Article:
Tuesday, 6 October 2009

How to build a winning pitch. Mike Lee's lessons from London and Rio

I was extemely heartened to hear the news from Copehagen last week, that the IOC had awarded the 2016 Olympics to Rio de Janeiro, bringing the games to South America for the 1st time.

Rio had seemed to be the 'peoples' choice for some time but it was by no means a shoe-in. Concerns over security and infrastructure had enabled Chicago to come close to being the US's 3rd summer games in little over 3 decades.

Winning the Olympic bid must surely be seen as the biggest pitch in town - the legacy created by an Olympic games is enourmous and hopefully a positive one (if you're not Montreal, the 1976 games indebted that the Canadian city for years afterwards).

So I asked myself; as we work in an industry where we generally face an open, competitive pitch to win and retain our clients, what can we learn from this process.

What I really liked the Rio's attitude was this: we want the best so we'd better get the best possible team on board. So who do you go to in terms of the best 'Olympic pitch experts'? Well you get the guy who helped win the last one, right? And thats precisely what Rio's bid leader, Carlos Nuzman did. He brought on board Mike Lee, the communications director of London's 2012 bid and his Vero team.

I read a piece by Lee in the Guardian on the day following the decision and I've tried to draw out a few general principles which we might apply to our daily reality of pitching. Clearly I'd like to ask him for more detail, but I dare say he'd probably charge a pretty hefty fee given his success rate.

1) Fully understand your audience

We say this a lot but rarely go to succufficent lenghts to really get to understand individual and corporate motiviation. What are they really looking for? This will never be committed to a brief, so you have to read between the lines. How brave are they? Whats the true extent of ambition?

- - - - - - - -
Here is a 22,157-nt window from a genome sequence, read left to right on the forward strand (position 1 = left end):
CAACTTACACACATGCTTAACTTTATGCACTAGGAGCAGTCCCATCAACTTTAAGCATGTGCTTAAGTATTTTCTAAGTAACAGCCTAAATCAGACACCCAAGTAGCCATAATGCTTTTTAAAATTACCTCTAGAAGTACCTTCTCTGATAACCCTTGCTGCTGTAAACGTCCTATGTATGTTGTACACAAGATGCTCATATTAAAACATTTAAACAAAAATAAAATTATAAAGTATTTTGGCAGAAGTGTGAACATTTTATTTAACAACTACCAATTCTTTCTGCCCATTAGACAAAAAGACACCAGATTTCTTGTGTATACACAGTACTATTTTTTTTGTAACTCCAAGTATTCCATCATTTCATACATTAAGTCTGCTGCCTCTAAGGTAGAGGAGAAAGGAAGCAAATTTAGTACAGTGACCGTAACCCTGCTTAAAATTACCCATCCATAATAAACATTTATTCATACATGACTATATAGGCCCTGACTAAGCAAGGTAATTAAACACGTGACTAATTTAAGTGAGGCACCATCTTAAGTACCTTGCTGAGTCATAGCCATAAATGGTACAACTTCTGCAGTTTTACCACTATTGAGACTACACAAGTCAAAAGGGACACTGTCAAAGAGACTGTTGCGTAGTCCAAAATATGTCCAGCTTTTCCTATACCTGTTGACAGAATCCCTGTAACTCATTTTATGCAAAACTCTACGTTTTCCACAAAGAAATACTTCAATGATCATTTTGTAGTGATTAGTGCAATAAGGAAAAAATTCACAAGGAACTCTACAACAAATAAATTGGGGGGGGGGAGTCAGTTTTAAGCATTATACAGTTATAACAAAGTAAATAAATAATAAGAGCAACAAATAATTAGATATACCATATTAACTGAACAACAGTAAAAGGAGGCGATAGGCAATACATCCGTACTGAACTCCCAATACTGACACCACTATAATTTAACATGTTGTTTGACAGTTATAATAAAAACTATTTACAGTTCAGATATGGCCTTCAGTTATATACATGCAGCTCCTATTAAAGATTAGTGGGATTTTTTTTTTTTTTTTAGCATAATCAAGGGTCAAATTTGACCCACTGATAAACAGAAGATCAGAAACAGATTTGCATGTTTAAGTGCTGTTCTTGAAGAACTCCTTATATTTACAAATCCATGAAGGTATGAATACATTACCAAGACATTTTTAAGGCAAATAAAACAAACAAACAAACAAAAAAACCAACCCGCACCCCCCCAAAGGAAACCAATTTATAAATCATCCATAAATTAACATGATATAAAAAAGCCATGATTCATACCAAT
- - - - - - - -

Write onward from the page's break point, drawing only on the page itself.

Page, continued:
Lee recongised that the IOC, despite a repuation for being a conversative organisation, had acutally a storng track record for making bold decision in where to award games. He cites Toyko '64 and Beijing '08 as examples of this. This gave him an insight and allowed Rio to develop its bid in a certain way

2) Create a powerful narrative

A pitch is a story, the story of your agency and the process you've been through. It will be much more patable and easy to understand if there is a powerful narrative running through it. It also needs to be a balanced story.

Lee recongised that Rio had a very strong emotional pull as a bidding city - no South American city had hosted before, Rio is famous for its party spirit. However, before playing these trump cards Rio had to prove its worth from a more rational point of view. So Lee had President Lula and the Governor of the Brazilian Central Bank put the raitonal case first, to build the framework. They proved the money and polivital will was in place. Then bid president Nuzman did the emotive close, using videos like this...


3) Get the right people and ensure they are fully committed to the process

Lee makes the point that while Obama flew in for the day to support his home city, President Lula (like Tony Blair for London) had been a fundamental part of the bid for 2 years. Visiting IOC members, current and future games sites - publically showing commitemnt to the cause.

So for us its all abiout the right pitch team, the best people with clear and defined roles

4) Have a clear defining idea

Leave the audience with a very clear idea - they will no doubt, like the IOC, have to sit through 3 or 4 more equally determind presentations, so ensure they have somehting to take away.

For London this was all about inspiring the young people of the world. For Rio it was an idea about the journey the country (and region) was on to bring people out of poverty and create a new, modern Brazil.

So, hats off to Mike Lee - his business will no doubt flourish as his results speak for themselves. Hopefully we can learn a little from his valuable tips.

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